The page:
Skarsgård: And Robin Hood gives to the poor! So it's all relative. There are psychopaths out there, sure, but most of the time, people are criminals because of a lack of motivation, a lack of opportunity, a lack of chance in life, you know? And that has led them to become criminals, which we as a society think is bad, but a lot of times there is a justifiable reason for why you end up doing one thing or another.

Olsen: Criminality and immorality are not the same thing.


Berk: That's what we were interested in exploring. What we found to be the most fun challenge was how to show love in different lights. Both couples are doing bad things, but one of the couples, their transgressions are cleared away in our minds by their love, while the other couple, for some reason, do not have their transgressions cleared away by love. So we thought it would be fun to find that line and then draw it there. The moral universe that all of those other great crime-couples films exist in, some ask you to be a little more forgiving than others. So we were like, "Wouldn't it be fun to pit a couple from a movie that asks you to love them completely, like True Romance, against a couple from a movie that doesn't afford its characters that same sort of sympathetic context, like Natural Born Killers?"

Olsen: Or even Badlands, because Martin Sheen's character Kit is f**king evil!

Berk: We wanted to dissect why those films display their moral universes the way they did, and then smash them together and see what audiences would think. When our editor watched our first cut, she was like, "I feel the most emotion for Gloria," and we were like, "F**k yes." We think it's because the motives are relatable. Each couple is motivated by their love for one another. And for Gloria, her love was a little bit toxic. It's overly dependent. It's obsessive. It's clearly not a healthy love, like what Mickey and Jules have.

Olsen: Within the couple of George and Gloria, they are not morally equal. George is where their evil comes from. To us, Gloria was someone who was traumatized at a young age and suffered from mental illness, and she attached herself to this guy. The bad things that Gloria does feel like they come from madness, and the bad things that George does come from some kind of anger.

Bill, what was it like shooting the scenes with Kyra when Gloria is at her most mad? There's a Blue Velvet moment when she tries to seduce you, while you're tied to the bed, and she wants you to call her "Mommy ..."

Skarsgård: That was so much fun! That scene was really funny on the page. When I first read the script, I was like, "Wow, this is so weird. This is so strange." And doing it, Kyra was having so much fun, and I was just going, "No, no, no, no, no!" The whole thing is very wacky. And it shows how easy it is to manipulate Gloria, which is what Mickey does to escape that situation. He's about to get raped. The great part of the scene, though, is when you realize she's detached from reality. For whatever reason, she's had to build this fantasy of what life is like, so you feel bad for her. She's clearly a victim. At the end of the day, it's like we're all victims. Nobody decides to become who they are, really. There are all these factors that are out of your control that lead you to end up a certain way, and nobody wants to be Gloria.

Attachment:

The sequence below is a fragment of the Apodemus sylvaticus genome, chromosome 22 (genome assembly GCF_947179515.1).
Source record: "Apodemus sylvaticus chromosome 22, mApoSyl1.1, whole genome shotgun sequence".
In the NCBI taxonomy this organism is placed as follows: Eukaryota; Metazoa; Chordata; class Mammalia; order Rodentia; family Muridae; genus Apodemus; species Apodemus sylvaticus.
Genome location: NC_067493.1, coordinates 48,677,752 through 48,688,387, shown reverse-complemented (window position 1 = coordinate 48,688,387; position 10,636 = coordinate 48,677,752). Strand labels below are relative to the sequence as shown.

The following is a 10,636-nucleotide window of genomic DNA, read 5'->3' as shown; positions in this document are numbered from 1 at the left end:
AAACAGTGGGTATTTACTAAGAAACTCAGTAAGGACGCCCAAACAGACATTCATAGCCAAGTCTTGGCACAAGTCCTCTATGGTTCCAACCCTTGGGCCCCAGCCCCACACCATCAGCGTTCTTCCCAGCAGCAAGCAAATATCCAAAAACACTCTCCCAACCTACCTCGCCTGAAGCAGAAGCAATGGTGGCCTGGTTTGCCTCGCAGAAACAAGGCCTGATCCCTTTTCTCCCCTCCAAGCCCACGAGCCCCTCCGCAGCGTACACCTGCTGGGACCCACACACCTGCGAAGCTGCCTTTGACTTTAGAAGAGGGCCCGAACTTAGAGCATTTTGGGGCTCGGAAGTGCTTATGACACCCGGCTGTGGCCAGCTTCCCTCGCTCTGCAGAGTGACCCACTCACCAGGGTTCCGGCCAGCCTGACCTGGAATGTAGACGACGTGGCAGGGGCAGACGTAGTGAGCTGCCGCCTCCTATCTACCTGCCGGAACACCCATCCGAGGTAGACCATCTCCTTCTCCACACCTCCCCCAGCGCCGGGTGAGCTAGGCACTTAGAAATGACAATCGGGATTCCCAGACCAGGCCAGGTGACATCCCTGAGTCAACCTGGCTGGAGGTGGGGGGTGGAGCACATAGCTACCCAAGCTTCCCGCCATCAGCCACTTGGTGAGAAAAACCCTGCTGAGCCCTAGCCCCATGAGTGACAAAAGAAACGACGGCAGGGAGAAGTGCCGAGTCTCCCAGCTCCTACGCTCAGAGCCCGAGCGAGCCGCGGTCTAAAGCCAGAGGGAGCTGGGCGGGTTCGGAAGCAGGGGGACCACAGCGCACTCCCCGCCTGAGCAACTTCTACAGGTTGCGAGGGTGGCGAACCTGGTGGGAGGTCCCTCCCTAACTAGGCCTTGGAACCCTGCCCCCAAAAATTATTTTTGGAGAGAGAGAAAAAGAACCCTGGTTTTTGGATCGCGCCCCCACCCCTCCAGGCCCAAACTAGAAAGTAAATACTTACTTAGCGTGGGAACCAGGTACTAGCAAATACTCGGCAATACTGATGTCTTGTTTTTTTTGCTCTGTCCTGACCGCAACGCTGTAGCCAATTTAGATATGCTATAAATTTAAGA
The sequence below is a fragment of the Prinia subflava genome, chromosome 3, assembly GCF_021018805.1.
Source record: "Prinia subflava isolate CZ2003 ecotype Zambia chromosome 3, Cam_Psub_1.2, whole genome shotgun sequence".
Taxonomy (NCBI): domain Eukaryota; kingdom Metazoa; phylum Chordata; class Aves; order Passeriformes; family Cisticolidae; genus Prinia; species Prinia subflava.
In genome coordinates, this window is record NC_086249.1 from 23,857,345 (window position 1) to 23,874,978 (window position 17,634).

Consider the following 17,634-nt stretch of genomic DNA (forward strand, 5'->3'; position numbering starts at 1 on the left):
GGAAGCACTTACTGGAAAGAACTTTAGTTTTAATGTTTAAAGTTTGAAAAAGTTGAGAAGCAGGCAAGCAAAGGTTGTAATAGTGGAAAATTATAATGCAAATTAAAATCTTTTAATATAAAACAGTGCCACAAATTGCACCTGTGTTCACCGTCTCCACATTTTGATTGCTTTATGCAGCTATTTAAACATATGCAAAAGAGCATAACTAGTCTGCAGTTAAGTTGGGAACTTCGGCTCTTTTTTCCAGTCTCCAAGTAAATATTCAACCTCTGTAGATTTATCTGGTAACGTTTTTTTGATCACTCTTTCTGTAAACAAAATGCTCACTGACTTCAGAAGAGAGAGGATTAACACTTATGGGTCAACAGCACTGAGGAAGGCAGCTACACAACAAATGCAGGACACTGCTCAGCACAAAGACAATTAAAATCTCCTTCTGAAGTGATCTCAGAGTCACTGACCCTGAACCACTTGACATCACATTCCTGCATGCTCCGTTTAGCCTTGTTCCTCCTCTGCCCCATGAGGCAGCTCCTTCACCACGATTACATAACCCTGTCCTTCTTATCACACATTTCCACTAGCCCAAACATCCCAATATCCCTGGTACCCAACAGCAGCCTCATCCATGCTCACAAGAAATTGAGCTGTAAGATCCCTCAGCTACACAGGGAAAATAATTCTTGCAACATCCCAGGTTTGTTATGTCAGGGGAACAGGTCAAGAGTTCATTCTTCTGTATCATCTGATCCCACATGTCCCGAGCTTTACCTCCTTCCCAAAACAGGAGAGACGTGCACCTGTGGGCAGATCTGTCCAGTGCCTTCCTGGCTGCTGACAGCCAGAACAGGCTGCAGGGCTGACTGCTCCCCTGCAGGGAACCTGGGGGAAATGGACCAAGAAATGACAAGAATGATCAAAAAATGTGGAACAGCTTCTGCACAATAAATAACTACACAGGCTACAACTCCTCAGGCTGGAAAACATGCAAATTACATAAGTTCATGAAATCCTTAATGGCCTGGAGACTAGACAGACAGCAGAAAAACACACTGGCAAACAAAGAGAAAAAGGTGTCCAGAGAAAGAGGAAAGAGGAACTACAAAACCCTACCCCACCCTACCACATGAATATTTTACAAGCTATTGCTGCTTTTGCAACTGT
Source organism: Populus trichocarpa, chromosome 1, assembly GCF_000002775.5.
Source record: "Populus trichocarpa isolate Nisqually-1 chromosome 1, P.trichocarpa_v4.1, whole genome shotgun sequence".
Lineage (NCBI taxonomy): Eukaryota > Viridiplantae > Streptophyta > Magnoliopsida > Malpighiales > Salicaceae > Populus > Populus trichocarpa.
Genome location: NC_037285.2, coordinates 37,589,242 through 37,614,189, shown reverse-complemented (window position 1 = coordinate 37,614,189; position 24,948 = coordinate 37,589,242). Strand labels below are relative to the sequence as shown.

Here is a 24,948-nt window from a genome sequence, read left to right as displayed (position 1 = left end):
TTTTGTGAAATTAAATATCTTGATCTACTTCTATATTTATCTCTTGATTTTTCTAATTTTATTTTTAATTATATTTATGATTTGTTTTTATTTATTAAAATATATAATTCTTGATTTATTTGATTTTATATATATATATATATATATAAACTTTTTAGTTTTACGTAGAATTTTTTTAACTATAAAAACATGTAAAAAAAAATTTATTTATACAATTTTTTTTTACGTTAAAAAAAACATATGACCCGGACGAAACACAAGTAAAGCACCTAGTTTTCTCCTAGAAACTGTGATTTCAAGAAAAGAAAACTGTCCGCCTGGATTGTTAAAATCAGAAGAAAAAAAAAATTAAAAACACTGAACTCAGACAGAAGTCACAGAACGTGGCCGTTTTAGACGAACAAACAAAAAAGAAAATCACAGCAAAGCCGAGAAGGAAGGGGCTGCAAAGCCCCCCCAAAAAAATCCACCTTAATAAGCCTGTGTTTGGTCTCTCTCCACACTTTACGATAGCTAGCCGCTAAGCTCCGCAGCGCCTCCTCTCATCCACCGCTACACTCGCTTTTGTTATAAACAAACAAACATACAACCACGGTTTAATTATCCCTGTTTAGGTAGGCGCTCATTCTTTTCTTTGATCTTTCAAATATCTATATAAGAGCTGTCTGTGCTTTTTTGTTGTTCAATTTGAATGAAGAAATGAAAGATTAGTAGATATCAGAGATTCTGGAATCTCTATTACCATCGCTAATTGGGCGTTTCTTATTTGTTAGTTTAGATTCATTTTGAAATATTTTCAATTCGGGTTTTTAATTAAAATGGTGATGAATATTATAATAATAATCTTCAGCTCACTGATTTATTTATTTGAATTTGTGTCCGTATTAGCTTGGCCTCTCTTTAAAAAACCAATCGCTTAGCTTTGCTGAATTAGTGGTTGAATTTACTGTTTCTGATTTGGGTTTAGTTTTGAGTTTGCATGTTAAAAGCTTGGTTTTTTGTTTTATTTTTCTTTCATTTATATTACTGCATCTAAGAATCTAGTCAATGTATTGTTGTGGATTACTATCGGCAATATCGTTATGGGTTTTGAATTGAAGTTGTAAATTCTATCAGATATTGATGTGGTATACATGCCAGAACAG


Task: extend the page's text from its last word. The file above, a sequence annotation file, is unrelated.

Olsen: The way we designed them, you're always kind of teetering in between fearing them or pitying the antagonists. One moment with Gloria might solicit a laugh, and then very quickly you feel an enormous pity for her. And it throws people off balance. You're like, "Whoa, okay. I have to reorient myself now."

Just like Mickey has empathy for his would-be rapist. Is love the answer? Is love enough? Have you seen the Bachelorette spoof with James Corden as Pennywise looking for love?

Skarsgård: Oh, it's hilarious! It's really funny. And all the other candidates are named Tyler! It's just the worst name ever. They're all like, "Pennywise, that guy creeps me out!" And living in a sewer, it's just not good for dating. [Laughs] For me, doing Pennywise in the first one, I was like, "Okay, I'm an entity that feeds off of fear, and I'm the embodiment of ego and narcissism and hate." We all have that within us, some more than others, but we look at it like this cancerous thing, right? So if Pennywise is the embodiment of all that, wouldn't his end goal be to be defeated? So doing the second movie, and maybe it's too subtle, but when they end up crushing his heart, I was thinking Pennywise was going, "Thank God for destroying me."

Olsen: I wish that was a little stronger in the movie.

Skarsgård: I like the idea that I was kind of begging them to do it. [imitates Pennywise's voice] "Do it. Do it." I guess they decided to go more ambiguous!

Didn't you shoot something for him that took place in the 1600s?

Skarsgård: We shot a scene that was cut out of the first movie that was a flashback before he was a clown. The idea was, the entity is taking shapes of whatever provokes anxiety and fear, and this being the 1600s, it was the shape of a demon, a devil. It was really disturbing!

What we need is a Pennywise origin story …

Skarsgård: Where he's getting beaten by his dad? And his mom's going, "Your father was the greatest clown in the country, and you'll never amount to anything, Pennywise!"

Villians is in theaters on September 20.